Archive for Saturday, September 23, 2000

In fear of food

Allergies to what we eat are a rare, but deadly, concern

September 23, 2000


Imagine being killed by eating a peanut.

It might sound unlikely, but that's all it can take to prove fatal to those who are allergic to certain foods.

Sometimes a person with a food allergy doesn't even have to sample a dish that contains the offending food product.

A whiff of it shellfish, peanuts or other foods is enough to pose a serious risk, says Dr. Chris Miller, an allergist at the Cotton-O'Neil Clinic, 1220 Biltmore Drive.

Luckily, not many of us have a true allergy to different foods, Miller says. Less than 8 percent of children under 3 years old have a food allergy. In adults, that figure is less than 2 percent.

But for those who do have an allergy of this nature, certain foods can be a lethal enemy.

When a person has a severe allergic reaction to a food, he or she goes into anaphylaxis shock with a steep drop in blood pressure, increased heart rate, dizziness and other symptoms.

The only way to be safe is to "totally avoid eating it. It requires strict avoidance and reading labels," Miller says. "We recommend anyone with a serious food allergy carry an Epi Pen. It's just an adrenaline pen that they can self inject" to counteract the reaction.

There are many cookbooks available for people who have various food allergies. Here are four of them, recommended by Nancy O'Connor, nutrition educator and marketing director of the Community Mercantile Co-op, 901 Miss.:"The All Natural Allergy Cookbook," Jeanne Marie Martin, Harbour Publishing."The Yeast Connection Cookbook," Dr. William G. Crook, Marjorie Hurt Jones, R.N., Professional Books."More from the Gluten-Free Gourmet," Bette Hagman, Owl Books."Allergy Cooking with Ease," Nicolette M. Dumke, Starburst Publishers.

Foods that most commonly cause allergy problems include shellfish like shrimp, lobster and crab; peanuts and other nuts; egg whites; cow's milk; wheat; chocolate; corn; and soy.

Among these, shellfish and peanuts are the most common offenders.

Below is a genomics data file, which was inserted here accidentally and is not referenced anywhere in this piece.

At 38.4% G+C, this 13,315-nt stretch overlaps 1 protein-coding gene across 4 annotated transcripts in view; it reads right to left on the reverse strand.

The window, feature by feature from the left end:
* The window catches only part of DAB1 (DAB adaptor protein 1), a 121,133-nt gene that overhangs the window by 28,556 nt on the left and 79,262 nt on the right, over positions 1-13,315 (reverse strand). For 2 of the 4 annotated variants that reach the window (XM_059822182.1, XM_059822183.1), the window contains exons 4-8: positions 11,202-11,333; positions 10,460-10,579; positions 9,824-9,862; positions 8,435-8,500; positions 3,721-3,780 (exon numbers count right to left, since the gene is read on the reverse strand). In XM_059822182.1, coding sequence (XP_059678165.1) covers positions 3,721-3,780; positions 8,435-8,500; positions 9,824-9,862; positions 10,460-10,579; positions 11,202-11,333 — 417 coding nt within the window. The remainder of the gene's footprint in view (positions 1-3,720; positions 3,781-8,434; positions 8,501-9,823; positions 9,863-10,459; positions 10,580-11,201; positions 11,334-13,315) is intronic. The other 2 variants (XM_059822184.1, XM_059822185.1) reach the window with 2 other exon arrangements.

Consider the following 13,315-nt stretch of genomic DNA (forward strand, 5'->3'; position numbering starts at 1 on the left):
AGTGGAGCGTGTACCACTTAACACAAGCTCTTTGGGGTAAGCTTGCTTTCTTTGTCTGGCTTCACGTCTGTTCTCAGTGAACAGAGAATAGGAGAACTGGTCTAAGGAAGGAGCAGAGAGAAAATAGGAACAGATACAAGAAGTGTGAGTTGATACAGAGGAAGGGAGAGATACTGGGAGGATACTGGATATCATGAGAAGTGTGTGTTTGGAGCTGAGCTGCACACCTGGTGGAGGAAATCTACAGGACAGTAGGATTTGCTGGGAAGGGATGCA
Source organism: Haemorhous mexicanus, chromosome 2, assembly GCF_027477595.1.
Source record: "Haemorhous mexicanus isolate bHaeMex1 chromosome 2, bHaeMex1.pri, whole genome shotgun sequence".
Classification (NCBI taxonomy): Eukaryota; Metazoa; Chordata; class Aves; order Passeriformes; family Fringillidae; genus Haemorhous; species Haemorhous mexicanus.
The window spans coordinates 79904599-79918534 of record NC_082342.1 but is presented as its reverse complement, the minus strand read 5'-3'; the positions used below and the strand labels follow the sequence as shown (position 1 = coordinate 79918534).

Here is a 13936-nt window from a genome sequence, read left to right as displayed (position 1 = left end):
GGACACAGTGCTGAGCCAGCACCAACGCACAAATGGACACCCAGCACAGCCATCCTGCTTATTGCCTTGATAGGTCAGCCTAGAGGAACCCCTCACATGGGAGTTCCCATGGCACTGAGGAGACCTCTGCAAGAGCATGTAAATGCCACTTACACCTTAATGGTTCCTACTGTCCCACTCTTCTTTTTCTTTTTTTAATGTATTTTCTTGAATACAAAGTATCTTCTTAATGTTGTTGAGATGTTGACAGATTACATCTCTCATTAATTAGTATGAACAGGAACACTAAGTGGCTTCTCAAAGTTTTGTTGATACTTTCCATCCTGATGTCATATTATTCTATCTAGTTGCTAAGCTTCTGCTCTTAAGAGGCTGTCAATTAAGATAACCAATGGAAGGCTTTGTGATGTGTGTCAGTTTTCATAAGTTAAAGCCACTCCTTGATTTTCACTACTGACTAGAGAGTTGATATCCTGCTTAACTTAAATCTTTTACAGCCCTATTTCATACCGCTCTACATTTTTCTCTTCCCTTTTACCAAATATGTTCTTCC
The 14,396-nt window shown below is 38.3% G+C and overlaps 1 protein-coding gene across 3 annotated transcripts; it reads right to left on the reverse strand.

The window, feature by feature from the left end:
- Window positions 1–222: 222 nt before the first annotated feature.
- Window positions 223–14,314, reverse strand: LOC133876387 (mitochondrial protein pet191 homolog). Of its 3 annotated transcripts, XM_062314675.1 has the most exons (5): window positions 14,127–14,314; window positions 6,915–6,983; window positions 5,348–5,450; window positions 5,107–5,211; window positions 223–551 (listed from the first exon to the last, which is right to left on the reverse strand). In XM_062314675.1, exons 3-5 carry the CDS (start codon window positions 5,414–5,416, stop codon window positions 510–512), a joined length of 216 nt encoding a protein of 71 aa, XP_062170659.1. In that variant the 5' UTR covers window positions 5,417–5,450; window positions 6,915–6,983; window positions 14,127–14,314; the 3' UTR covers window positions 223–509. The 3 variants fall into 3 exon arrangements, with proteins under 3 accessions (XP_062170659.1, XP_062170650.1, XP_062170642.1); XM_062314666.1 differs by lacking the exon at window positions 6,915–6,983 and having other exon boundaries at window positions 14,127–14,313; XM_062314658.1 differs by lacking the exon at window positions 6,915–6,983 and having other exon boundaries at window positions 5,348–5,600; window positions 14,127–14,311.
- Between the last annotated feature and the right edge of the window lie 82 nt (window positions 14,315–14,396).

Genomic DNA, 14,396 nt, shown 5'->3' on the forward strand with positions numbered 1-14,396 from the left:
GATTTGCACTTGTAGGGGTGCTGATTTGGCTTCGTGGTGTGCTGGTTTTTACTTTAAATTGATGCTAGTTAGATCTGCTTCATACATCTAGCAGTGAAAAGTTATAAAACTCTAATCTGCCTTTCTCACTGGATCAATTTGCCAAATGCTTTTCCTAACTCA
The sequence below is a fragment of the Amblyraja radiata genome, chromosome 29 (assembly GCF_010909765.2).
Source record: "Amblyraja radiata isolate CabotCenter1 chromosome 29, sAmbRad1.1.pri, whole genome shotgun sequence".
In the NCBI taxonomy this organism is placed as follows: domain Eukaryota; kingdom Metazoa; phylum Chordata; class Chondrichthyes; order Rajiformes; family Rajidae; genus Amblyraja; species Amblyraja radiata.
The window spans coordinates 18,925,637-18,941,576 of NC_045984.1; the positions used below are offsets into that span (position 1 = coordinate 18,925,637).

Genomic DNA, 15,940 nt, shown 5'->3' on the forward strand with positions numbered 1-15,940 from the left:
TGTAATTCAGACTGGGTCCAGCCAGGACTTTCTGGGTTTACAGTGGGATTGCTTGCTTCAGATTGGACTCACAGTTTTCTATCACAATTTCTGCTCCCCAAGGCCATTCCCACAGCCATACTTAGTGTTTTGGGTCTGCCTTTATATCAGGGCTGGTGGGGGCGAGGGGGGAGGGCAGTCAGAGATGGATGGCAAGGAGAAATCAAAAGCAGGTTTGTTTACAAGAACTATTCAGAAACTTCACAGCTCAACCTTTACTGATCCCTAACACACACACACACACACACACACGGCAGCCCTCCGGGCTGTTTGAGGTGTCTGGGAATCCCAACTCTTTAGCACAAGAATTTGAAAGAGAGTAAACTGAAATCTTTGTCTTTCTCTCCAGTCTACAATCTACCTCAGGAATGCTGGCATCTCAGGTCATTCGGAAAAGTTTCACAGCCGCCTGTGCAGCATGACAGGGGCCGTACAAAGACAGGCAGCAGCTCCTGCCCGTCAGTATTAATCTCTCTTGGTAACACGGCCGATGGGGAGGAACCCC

Allergy or intolerance?

About 30 percent of the population reports having a food allergy, Miller says, but most of these people actually have an intolerance to certain foods. Lactose intolerance, for example, means the body is unable to digest milk sugar.

Intolerance is less serious than a true allergy; it can lead to discomfort, but it's not lethal.

A food allergy is a reaction of a person's immune system to a food component that the body recognizes as foreign.

Most often, the food contains a protein or a molecule linked to protein, says Adrienne Baxter Moore, a registered dietitian on staff at the Kansas University Medical Center in Kansas City, Kan.

She estimates that food allergies affect 1 percent to 3 percent of the population.

Baxter defines food intolerance as an adverse reaction to food that results in symptoms falling short of anaphylaxis.

"Food sensitivity" is the umbrella term used to refer to both types of adverse reactions to food both allergies and intolerances.

The lesser symptoms associated with food intolerance include: a runny nose, itching, and gastrointestinal upset with vomiting or diarrhea.

'Constant vigil'

People with food allergies have a lot of work to do to safeguard themselves against danger.

"There's enormous pressure on them. There's this constant vigil they have to keep to avoid their allergens," Baxter says. "It can be tedious, it can be time consuming, and it does require dedication."

Sometimes a food allergy can fade.

"Children can lose their allergies to food products over time. But the two that people normally do not lose are to peanuts and shellfish. They tend to stick with you for a long time," Miller says.

New way of eating

Many customers of the Community Mercantile Co-op, 901 Miss., have various food allergies and intolerances, says Nancy O'Connor, nutrition educator and marketing director.

A lot of them say they are sensitive to wheat or gluten a part of many grains. Others report problems with yeast or nuts.

"It's unbelievable how many diets there are for people who are allergic to foods or have an intolerance. We sell a lot of allergy cookbooks," O'Connor says.

Miller, Baxter and O'Connor agree that the best thing to do if you think you have a food allergy is to stop consuming the suspeted food and consult an allergy specialist. A specialist can do a skin test to find out if a reaction to a food substance is present.

For more information, Miller suggests checking out the Web site for the American Academy of Allergy, Asthma and Immunology at Miller says another good site is the one for the Food Allergy Network at www.foodallergy. org/.

"There are plenty of good, alternative dietary plans out there," he says.


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